During this year, I have gone through many dramatic changes–aside from adjusting to a global pandemic. With nothing to do other than stay at home and drown in schoolwork, I noticed the same pattern of questioning why I never felt happy with myself. Whenever I thought about it, I couldn’t help but feel even more upset with myself because I had so many things in my life that brought me happiness. Yet, it never dawned on me that it was only instant gratification. Instant gratification was easy for me to mistake for happiness; however, the feeling was never long-lasting, and it began to damage my perception of happiness in general. It began to ruin close relationships and friendships and even began affecting my mental health. I was beginning to realize that many things in my life were giving me instant gratification, and I fed off of it.

My self-love journey began right when I decided to let go of things that only gave me instant gratification.

Doing so meant having to close many significant chapters in my life. I went from having vital people in my life that I thought I needed to be happy to learning how to be okay alone. Being alone is uncomfortable, and it tempts you into wanting to go back to old habits. In my case, I did let old habits creep in, but learning how to stop them from controlling my self-love journey was both my biggest challenge and my biggest success. Being alone isn’t always the best in most situations; however, it doesn’t deserve the bad rap that it has. Being alone is what encouraged me to make a habit of taking self-love seriously.

The self-love journey

Being in this new chapter of my life opened my eyes to things that I never thought I’d consider. I began to genuinely understand where my mental health was and wanted there to be a significant change, which led me to push myself out of my comfort zone, mentally and physically.

For one, I began to view my time alone as a time to self-evaluate, rather than focus on the aspect of being lonely. Valuing my “alone time” in order to focus on my mental health was a massive step on the self-love journey. I took the time to instill a habit of journaling daily affirmations. At first, it seemed silly to write such positive things that I was so used to critiquing. However, after about two weeks, my attitude about myself began to alter: I felt more confident and content. This was only the start of making room for healthy habits.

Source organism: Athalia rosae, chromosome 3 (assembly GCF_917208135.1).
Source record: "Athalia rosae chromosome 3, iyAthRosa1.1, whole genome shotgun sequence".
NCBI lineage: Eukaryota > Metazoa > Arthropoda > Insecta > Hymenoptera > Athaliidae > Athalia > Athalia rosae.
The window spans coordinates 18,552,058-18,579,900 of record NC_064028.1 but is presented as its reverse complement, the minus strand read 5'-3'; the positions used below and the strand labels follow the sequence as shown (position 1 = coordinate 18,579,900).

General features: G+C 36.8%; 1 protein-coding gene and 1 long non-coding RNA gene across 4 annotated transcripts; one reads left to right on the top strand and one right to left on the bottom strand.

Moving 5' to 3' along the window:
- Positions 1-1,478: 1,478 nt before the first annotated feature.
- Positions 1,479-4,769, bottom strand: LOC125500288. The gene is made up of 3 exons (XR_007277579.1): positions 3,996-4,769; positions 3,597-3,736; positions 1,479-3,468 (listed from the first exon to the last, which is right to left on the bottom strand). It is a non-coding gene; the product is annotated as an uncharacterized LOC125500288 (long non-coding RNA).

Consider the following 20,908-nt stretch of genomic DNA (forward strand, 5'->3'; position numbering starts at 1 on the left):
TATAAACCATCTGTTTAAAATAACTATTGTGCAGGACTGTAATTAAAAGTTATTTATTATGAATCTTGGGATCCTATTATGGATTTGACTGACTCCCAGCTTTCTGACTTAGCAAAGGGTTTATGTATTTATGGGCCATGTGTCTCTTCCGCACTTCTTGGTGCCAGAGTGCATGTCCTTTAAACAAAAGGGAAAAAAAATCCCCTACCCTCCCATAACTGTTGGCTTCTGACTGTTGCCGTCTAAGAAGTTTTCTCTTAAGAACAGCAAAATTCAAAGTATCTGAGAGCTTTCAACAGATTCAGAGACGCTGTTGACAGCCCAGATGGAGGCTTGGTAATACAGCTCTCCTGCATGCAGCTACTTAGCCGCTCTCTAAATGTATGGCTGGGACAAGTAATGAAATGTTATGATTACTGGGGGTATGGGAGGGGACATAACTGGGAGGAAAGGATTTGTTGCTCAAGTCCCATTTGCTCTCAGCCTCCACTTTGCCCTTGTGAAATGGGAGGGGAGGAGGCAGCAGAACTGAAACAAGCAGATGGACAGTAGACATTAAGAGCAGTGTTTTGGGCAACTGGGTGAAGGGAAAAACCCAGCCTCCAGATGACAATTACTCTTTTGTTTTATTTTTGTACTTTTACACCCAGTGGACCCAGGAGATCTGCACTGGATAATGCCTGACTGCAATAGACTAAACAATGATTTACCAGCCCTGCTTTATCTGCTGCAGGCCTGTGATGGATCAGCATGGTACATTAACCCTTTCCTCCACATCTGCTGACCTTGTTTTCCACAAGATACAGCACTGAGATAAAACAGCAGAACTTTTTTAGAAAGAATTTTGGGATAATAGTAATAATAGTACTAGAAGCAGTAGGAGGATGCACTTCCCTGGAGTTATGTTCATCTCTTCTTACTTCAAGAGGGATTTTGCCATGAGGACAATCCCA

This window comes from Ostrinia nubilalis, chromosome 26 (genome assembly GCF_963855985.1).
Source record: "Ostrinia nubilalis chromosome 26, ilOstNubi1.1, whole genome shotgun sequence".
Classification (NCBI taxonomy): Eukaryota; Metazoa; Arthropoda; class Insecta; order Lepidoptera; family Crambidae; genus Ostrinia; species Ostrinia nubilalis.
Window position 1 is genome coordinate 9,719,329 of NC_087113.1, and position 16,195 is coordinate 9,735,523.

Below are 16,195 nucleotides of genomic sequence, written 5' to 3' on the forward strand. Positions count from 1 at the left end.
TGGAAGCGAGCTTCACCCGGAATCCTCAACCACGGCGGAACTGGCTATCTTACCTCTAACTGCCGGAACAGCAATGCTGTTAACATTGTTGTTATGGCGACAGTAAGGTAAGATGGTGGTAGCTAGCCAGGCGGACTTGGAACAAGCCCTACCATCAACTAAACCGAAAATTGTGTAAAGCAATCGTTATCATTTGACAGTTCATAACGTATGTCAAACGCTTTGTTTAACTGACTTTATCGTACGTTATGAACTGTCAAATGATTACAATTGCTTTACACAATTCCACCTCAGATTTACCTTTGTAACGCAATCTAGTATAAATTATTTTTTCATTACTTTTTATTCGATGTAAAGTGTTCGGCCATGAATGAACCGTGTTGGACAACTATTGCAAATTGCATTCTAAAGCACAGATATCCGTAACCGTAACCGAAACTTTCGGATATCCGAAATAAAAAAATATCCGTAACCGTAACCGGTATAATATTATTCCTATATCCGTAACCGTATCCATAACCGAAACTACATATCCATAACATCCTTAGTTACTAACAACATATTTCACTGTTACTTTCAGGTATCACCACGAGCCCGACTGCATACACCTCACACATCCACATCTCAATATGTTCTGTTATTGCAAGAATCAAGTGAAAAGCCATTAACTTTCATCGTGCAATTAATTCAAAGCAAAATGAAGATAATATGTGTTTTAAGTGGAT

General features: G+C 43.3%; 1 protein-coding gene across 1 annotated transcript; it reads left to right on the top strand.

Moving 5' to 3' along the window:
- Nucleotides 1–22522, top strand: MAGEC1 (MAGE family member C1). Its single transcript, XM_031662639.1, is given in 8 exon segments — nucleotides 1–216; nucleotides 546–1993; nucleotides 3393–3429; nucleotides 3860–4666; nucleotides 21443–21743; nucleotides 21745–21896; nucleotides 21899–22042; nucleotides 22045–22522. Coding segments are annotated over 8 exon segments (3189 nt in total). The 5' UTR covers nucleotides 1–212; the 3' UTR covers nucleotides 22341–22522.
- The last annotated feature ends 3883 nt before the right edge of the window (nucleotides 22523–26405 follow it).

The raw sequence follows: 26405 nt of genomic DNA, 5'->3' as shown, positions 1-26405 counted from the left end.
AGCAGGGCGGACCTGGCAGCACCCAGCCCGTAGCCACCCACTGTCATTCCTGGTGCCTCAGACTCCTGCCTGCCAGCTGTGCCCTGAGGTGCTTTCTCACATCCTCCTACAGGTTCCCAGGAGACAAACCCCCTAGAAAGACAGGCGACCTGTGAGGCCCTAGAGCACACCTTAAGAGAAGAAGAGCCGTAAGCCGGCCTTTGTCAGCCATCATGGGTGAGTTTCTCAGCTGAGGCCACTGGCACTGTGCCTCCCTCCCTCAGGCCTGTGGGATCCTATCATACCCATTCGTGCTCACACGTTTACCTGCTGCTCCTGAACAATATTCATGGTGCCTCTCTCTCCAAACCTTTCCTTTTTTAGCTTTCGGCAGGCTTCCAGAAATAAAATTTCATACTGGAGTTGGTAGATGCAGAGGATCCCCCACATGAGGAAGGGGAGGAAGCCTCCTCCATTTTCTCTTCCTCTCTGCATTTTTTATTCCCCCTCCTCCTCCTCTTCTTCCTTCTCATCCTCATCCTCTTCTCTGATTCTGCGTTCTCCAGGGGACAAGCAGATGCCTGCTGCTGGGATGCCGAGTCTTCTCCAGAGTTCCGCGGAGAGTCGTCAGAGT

Soon after that, I began to embrace the concept of stepping out of my comfort zone even more. Taking morning runs before my classes was a great way for me to clear my mind. Additionally, I began to do yoga in the evenings and treated myself to Starbucks or even ice cream after long days of studying. As simple as these actions seem, they made a significant impact on my life and overall mindset. I recognized that I wanted to practice new habits, not “getting them done” because I “had to,” but because I cared about my priorities. The practice of self-love is the practice of nourishing yourself.

Jasmine Cubillan is a third-year at the University of Florida and is currently studying public relations with a minor in event management and dance. Her articles cover topics from women empowerment to local businesses to support. When she isn't writing articles for Her Campus UFL, she practices yoga or explores new places to have brunch.